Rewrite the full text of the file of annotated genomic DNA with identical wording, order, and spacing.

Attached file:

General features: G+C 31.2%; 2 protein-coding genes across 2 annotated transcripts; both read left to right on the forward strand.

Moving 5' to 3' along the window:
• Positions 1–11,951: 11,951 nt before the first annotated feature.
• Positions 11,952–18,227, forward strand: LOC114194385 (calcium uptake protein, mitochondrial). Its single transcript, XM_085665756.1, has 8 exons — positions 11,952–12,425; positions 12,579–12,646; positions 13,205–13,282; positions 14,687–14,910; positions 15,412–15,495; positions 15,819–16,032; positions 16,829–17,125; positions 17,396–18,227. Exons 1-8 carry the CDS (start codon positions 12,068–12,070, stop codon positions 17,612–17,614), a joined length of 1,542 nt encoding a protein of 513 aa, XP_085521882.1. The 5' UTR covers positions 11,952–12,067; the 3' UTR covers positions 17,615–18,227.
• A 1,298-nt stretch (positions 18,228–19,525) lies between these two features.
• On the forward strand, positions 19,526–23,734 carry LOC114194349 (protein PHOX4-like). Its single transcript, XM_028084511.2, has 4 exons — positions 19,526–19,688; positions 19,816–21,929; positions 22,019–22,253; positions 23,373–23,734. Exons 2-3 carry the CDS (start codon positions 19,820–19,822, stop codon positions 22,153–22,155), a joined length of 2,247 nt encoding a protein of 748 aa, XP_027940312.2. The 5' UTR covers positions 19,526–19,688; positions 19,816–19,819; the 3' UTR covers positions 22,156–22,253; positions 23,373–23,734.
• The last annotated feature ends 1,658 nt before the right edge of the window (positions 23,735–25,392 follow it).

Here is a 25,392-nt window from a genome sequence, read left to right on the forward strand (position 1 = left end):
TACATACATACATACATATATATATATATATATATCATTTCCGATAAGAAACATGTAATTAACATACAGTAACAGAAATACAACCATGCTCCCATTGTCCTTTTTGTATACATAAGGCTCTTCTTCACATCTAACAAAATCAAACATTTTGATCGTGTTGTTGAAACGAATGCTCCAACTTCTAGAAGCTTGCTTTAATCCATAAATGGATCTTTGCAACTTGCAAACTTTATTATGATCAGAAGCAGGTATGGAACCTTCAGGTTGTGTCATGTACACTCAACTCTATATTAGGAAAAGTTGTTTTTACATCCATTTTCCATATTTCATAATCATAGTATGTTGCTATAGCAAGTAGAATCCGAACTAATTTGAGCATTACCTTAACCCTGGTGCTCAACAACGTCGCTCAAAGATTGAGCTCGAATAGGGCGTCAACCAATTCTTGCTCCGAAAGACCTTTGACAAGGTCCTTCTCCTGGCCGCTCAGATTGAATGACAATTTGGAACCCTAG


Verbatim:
General features: G+C 31.2%; 2 protein-coding genes across 2 annotated transcripts; both read left to right on the forward strand.

Moving 5' to 3' along the window:
• Positions 1–11,951: 11,951 nt before the first annotated feature.
• Positions 11,952–18,227, forward strand: LOC114194385 (calcium uptake protein, mitochondrial). Its single transcript, XM_085665756.1, has 8 exons — positions 11,952–12,425; positions 12,579–12,646; positions 13,205–13,282; positions 14,687–14,910; positions 15,412–15,495; positions 15,819–16,032; positions 16,829–17,125; positions 17,396–18,227. Exons 1-8 carry the CDS (start codon positions 12,068–12,070, stop codon positions 17,612–17,614), a joined length of 1,542 nt encoding a protein of 513 aa, XP_085521882.1. The 5' UTR covers positions 11,952–12,067; the 3' UTR covers positions 17,615–18,227.
• A 1,298-nt stretch (positions 18,228–19,525) lies between these two features.
• On the forward strand, positions 19,526–23,734 carry LOC114194349 (protein PHOX4-like). Its single transcript, XM_028084511.2, has 4 exons — positions 19,526–19,688; positions 19,816–21,929; positions 22,019–22,253; positions 23,373–23,734. Exons 2-3 carry the CDS (start codon positions 19,820–19,822, stop codon positions 22,153–22,155), a joined length of 2,247 nt encoding a protein of 748 aa, XP_027940312.2. The 5' UTR covers positions 19,526–19,688; positions 19,816–19,819; the 3' UTR covers positions 22,156–22,253; positions 23,373–23,734.
• The last annotated feature ends 1,658 nt before the right edge of the window (positions 23,735–25,392 follow it).

Here is a 25,392-nt window from a genome sequence, read left to right on the forward strand (position 1 = left end):
TACATACATACATACATATATATATATATATATATCATTTCCGATAAGAAACATGTAATTAACATACAGTAACAGAAATACAACCATGCTCCCATTGTCCTTTTTGTATACATAAGGCTCTTCTTCACATCTAACAAAATCAAACATTTTGATCGTGTTGTTGAAACGAATGCTCCAACTTCTAGAAGCTTGCTTTAATCCATAAATGGATCTTTGCAACTTGCAAACTTTATTATGATCAGAAGCAGGTATGGAACCTTCAGGTTGTGTCATGTACACTCAACTCTATATTAGGAAAAGTTGTTTTTACATCCATTTTCCATATTTCATAATCATAGTATGTTGCTATAGCAAGTAGAATCCGAACTAATTTGAGCATTACCTTAACCCTGGTGCTCAACAACGTCGCTCAAAGATTGAGCTCGAATAGGGCGTCAACCAATTCTTGCTCCGAAAGACCTTTGACAAGGTCCTTCTCCTGGCCGCTCAGATTGAATGACAATTTGGAACCCTAG